9 April 2010

Movie Review: Shutter Island


Shutter Island
2010, 138mins, 15
Director: Martin Scorsese
Writer (s): Laeta Kalogridis, Dennis Lehane (novel)
Cast includes: Leonardo DiCaprio, Ben Kingsley, Max Von Sydow, Michelle Williams, Jackie Earle Haley, Mark Ruffalo, Emily Mortimer
UK Release Date: 12th March 2010

“Shutter Island” defies expectations from start to finish. Whilst far from Martin Scorsese’s best film, it is one of the director’s most creatively shot; and coveys a genuine intelligence during its sizable duration. Based on a novel by Dennis Lehane, “Shutter Island” is a giant mind-fuck of a feature, offering a richly envisioned and eerily imagined view of those at the brink of madness. At times the feature over indulges itself, and the 138 minute runtime does seem a tad excessive, but those seeking an original and provocative time at the movies will still get exactly what they want.

The year is 1954. Marshall Teddy Daniels (Leonardo DiCaprio) and his partner Chuck (Mark Ruffalo) are headed to Shutter Island, the location of America’s most prominent asylum for the criminally insane. The pair has been summoned due to the disappearance of a dangerous female patient, but on arrival they find the facility and its staff far more intriguing. As Teddy probes harder into the Hospital’s methods, he makes several disturbing discoveries and becomes suspicious of its leading psychiatrist; Dr. Cawley (Ben Kingsley). As a storm rages around the Island (making departure impossible), Teddy has his own sanity tested, something that has endured recent strains due to the passing of his wife (Michelle Williams).

“Shutter Island” really is a beautiful looking production, and the musical score arouses further vibes of big screen audacity. As a technical work the film is flawless, albeit it would be remiss to expect anything less from Scorsese. The film’s gothic style is captured through sublime cinematography and moody photography, with several trippy editorial quirks added in to screw with viewer’s minds. The film’s aesthetics are layered and rewardingly complex, at times Scorsese’s effort is more interesting to look at than it is to follow. It’s probably fair to say that “Shutter Island” is one of Scorsese’s most visually dazzling and intricate works, everything about the movie pervades an unsettling sense of mental disintegration and a disturbing detour into undiluted madness.

“Shutter Island” isn’t the straight forward detective thriller suggested by its trailer. The film does play for large chunks of its running as a mystery, but the project is far more character orientated than the marketing hints at. DiCaprio’s character has his mind turned inside out during “Shutter Island”, the film going to great length in its examination of Teddy’s wife’s death and the violent part he played in the liberation of Dachau. DiCaprio struggles from time to time with his characters heavy Boston accent, but otherwise it’s s a poignant and emotionally powerful performance. Helping matters are an eclectic mix of character actors such as Bin Kingsley, Max Von Sydow, Jackie Earle Haley, Emily Mortimer and an outstandingly creepy Michelle Williams. The acting in “Shutter Island” is consistently impressive, the only weak link being Mark Ruffalo; who is merely bland rather than terrible.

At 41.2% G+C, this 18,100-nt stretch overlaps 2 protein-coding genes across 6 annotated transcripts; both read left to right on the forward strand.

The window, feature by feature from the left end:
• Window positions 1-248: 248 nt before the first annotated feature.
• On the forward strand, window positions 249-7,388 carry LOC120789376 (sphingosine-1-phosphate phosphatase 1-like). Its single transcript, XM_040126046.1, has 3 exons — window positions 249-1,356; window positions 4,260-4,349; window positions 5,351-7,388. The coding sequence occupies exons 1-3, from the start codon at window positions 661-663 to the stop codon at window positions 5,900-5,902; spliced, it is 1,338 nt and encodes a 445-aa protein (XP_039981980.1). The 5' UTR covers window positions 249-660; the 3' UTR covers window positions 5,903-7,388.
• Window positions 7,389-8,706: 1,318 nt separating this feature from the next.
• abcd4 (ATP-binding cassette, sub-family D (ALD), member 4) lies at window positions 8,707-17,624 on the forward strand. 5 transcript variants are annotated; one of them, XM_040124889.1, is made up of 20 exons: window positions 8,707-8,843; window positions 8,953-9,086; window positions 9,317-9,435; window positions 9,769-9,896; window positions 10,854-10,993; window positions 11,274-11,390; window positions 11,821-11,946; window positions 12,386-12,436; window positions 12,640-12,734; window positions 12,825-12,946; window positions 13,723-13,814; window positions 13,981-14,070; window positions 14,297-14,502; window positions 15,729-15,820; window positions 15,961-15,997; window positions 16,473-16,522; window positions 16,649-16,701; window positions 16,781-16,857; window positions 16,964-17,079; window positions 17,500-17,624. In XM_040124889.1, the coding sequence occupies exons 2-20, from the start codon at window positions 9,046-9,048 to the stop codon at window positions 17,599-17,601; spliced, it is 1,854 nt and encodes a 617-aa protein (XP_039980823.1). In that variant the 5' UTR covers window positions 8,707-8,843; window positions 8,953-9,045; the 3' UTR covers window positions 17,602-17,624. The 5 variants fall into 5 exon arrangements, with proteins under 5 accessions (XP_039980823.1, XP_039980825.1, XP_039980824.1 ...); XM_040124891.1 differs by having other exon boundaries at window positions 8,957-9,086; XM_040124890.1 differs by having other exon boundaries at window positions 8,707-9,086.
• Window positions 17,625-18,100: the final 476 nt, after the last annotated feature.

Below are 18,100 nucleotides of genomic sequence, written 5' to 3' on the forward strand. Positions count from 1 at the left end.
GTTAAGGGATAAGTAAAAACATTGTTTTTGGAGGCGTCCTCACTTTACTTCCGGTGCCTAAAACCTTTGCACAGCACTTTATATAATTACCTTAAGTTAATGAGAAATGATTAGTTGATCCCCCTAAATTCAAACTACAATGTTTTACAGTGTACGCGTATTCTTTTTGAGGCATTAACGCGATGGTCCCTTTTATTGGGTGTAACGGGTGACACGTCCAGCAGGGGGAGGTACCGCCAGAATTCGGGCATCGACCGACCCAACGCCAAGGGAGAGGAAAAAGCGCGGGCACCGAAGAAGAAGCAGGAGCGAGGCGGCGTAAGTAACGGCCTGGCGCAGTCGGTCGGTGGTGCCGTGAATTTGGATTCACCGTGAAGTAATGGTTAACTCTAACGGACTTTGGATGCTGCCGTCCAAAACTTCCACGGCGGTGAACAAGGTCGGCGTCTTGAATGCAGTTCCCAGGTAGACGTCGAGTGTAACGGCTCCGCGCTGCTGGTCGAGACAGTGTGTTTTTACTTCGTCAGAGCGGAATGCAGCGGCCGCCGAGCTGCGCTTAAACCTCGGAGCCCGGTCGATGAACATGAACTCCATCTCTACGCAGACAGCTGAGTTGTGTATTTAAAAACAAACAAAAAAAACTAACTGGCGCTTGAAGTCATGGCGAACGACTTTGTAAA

“Shutter Island” is fascinating for the most part, and it builds to a convincingly plotted and twisty denouement. The screenplay is competently written, with a nice balance offered between the spooky Island and Teddy’s seemingly tragic past. The picture has enough excitement to keep viewers entertained and intellectually stimulated, Scorsese mixing the narrative up often and with obvious relish. A genuine concern is its overwrought length; “Shutter Island” could easily be just as enjoyable with a hefty twenty minutes shaved off its runtime. The production possibly offers a character or flashback too many, whatever the reason the pacing at times feels uneven. Audiences will still be satisfactorily gripped by the movie, but the occasional languid spot is what stops “Shutter Island” from becoming truly great.

In short “Shutter Island” is worth watching, but definitely not to the same extent as Scorsese’s best films. The acting is routinely inspired and the hallucinogenic visuals provide a sensory delight, but the story could have been tighter and more focused in parts. “Shutter Island” does ultimately provide viewers with a curiously captivating mindboggler of a screenplay, but there seems no legitimate reason as for why it demands such a hulking timeframe to convey its plot. So whilst “Shutter Island” is miles ahead of most multiplex dross, it’s hard to see it scoring big (or at all) come next year’s awards season.

A review by Daniel Kelly, 2010


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